In this case, all of the players, Ronald, Misty, their friends, many of the people in their family went exactly the opposite way. They seem to fuel themselves with even more drugs, the lies increased, and the result is many people are now in jail. We still have absolutely no idea where this little doll is.

CASAREZ: Ray Giudice, defense attorney, why haven`t any charges been filed in regard to obstruction of justice with all the inconsistencies, the different stories?

GIUDICE: Well, an inconsistency in an of itself does not necessarily make it obstruction. Obstruction is a willful attempt to fight and stop law enforcement. I don`t say it`s a bad charge. It`s possible, but what`s the difference? You got him in jail for the next 20 to 25 years on felony drug charges. What are you going to do? Put another misdemeanor on him? That`s not going to turn him.

We`re looking for one day either finding this poor child`s body and evidence surrounding the body or a jailhouse snitch. That`s what`s going to happen. Because even if one of these two people picks up the phone and says, I want to talk to the D.A., if I`m the D.A., I`m not going to believe a word they say without corroborating evidence to back up their 19th or 20th or 25th story, whatever it will be.

CASAREZ: And that`s the issue right there. That is the issue. No corroborating evidence at this point. Phyllis in Ohio. Hi, Phyllis.

PHYLLIS, OHIO: Hi, Jean. How are you?

CASAREZ: Thank you for calling. I`m fine. What`s your question?

PHYLLIS: My question is, I want to say you do a good job for filling in for Nancy.

CASAREZ: Thank you.

PHYLLIS: I love her and her twins and the work that she does. My question is, I know multiple people in this case have been giving the polygraph test. Is there any such thing or any legal way that they can be given --being hypnotized, going in hypnosis to get at the truth?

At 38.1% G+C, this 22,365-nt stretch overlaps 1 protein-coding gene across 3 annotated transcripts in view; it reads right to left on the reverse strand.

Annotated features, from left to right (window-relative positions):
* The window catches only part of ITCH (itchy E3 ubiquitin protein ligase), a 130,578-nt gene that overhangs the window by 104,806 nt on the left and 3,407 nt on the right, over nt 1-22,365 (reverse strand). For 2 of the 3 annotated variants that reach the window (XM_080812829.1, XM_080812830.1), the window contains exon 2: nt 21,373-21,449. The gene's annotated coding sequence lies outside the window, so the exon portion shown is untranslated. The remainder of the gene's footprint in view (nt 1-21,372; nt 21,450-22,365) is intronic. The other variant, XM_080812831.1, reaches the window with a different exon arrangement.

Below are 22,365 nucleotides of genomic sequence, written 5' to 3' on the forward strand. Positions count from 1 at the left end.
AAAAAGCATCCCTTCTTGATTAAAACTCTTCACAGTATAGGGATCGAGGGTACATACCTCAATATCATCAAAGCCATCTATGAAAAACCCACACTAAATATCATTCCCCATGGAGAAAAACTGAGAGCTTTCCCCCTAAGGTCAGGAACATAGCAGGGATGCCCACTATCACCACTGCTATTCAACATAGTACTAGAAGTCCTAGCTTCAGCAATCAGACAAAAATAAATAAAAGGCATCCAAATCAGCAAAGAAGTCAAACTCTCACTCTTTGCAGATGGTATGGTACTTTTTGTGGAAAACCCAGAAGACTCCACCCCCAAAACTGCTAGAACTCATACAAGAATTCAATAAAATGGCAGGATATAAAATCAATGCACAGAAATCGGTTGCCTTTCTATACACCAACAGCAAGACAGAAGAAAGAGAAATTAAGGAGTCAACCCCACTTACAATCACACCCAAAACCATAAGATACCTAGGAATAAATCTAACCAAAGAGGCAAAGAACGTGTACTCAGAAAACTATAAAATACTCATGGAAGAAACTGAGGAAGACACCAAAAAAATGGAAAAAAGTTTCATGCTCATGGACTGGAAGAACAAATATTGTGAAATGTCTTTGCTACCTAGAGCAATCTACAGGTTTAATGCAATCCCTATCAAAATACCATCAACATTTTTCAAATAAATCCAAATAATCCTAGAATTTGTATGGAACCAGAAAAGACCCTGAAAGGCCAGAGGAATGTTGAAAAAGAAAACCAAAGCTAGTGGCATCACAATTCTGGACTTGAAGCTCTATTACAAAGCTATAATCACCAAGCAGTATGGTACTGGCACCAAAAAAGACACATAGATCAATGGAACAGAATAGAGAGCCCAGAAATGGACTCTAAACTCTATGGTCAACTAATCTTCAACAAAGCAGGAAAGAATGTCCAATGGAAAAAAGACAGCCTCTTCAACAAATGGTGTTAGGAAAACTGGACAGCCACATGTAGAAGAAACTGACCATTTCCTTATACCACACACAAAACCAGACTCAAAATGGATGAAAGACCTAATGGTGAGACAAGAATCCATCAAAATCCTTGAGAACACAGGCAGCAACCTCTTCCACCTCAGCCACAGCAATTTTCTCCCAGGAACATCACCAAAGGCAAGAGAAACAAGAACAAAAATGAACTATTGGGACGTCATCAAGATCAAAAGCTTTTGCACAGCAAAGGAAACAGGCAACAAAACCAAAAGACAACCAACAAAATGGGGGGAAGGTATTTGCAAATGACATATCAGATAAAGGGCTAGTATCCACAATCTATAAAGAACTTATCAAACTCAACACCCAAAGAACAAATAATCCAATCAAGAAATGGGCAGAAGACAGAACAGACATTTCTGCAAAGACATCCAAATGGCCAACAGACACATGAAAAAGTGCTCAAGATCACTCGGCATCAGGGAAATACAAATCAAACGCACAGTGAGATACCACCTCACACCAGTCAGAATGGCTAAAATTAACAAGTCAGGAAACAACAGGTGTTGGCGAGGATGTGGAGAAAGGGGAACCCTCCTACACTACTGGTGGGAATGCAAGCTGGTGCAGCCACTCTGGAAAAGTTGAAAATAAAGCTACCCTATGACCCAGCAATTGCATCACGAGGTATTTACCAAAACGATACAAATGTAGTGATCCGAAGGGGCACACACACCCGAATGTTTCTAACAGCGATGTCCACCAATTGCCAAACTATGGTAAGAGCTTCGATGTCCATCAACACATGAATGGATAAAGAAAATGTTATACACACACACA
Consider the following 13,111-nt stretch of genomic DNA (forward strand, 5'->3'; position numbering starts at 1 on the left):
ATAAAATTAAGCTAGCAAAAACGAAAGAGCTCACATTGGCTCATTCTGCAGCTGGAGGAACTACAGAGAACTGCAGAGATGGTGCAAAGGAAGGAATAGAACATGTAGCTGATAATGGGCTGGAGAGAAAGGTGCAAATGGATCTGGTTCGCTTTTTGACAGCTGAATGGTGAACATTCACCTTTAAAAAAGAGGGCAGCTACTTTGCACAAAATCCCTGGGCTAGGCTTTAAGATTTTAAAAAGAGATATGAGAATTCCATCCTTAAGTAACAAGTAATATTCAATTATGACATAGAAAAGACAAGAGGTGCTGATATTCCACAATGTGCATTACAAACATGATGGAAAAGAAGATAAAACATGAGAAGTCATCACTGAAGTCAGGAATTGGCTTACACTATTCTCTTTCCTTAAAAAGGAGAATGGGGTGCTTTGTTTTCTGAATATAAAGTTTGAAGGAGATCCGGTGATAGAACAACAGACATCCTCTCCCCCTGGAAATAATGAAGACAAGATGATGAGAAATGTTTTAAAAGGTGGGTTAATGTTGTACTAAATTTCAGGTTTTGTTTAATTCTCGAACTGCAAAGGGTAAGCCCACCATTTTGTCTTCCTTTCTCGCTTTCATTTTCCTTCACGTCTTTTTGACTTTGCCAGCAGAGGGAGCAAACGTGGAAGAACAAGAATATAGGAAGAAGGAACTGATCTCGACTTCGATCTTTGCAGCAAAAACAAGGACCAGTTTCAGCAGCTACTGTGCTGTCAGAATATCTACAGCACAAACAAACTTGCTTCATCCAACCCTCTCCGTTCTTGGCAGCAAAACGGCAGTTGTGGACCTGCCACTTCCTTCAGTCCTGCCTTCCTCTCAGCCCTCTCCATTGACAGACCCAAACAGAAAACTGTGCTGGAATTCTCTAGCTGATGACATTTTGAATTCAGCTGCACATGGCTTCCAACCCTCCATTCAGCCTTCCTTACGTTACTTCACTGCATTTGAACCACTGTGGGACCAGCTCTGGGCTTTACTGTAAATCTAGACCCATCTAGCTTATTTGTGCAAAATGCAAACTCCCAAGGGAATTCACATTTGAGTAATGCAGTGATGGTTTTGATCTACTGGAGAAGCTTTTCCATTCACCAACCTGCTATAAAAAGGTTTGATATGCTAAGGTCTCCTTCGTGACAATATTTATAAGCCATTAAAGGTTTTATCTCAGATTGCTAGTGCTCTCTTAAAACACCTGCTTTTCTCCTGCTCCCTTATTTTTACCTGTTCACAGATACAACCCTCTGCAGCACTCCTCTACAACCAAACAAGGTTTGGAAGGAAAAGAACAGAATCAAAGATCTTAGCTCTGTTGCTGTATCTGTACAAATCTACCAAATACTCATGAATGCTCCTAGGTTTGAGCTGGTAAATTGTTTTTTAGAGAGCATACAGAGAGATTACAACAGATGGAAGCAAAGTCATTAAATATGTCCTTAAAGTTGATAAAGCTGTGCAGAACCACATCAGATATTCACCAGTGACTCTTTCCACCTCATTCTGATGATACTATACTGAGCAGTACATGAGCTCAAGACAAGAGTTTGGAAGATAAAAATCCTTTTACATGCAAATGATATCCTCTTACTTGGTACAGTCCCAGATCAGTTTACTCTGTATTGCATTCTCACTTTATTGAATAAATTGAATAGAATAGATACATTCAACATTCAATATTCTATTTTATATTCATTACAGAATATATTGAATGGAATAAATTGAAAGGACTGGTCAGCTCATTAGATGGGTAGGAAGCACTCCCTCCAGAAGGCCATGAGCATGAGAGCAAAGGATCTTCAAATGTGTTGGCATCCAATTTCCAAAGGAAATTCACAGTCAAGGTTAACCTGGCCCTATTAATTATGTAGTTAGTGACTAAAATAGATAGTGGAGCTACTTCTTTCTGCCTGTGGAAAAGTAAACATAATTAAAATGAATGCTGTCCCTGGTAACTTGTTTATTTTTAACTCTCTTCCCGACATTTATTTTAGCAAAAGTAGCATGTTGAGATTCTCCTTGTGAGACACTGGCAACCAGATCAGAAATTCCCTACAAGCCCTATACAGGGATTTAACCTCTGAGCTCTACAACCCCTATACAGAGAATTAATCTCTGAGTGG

CASAREZ: Hypnosis is used. That is true, maybe not in this circumstance. To Tom Shamshak, former police chief and private investigator, joining us tonight out of Boston, hypnosis, it`s been used in some of these cases. Would it be appropriate here, though?

TOM SHAMSHAK, FORMER POLICE CHIEF: Jean, no. Hypnosis is customarily used on witnesses. And I want to go back to what Ray Giudice said earlier about the fact that Misty was offered immunity. We don`t proffer immunity to somebody who is the perpetrator. And again, she`s not going to roll over on family members. I disagree with Pat Brown`s perspective that Ron is somehow involved in this. I think his affect was certainly appropriate to the circumstance.

Again, the guy is in a crisis, and if he`s been drinking and drugging as Marc Klaas had alluded to, those are, obviously, maladaptive behaviors in a crisis situation. But to get back to the question, no, I don`t think that hypnosis would be used here. I think, again, the questions that they`ve been giving to Misty that she`s been failing are, did you know what happened to the child?

No. Did you harm the child? She probably says no, but she`s not answering straight and lying when it comes to, do you know what happened and do you know who did it? Jean.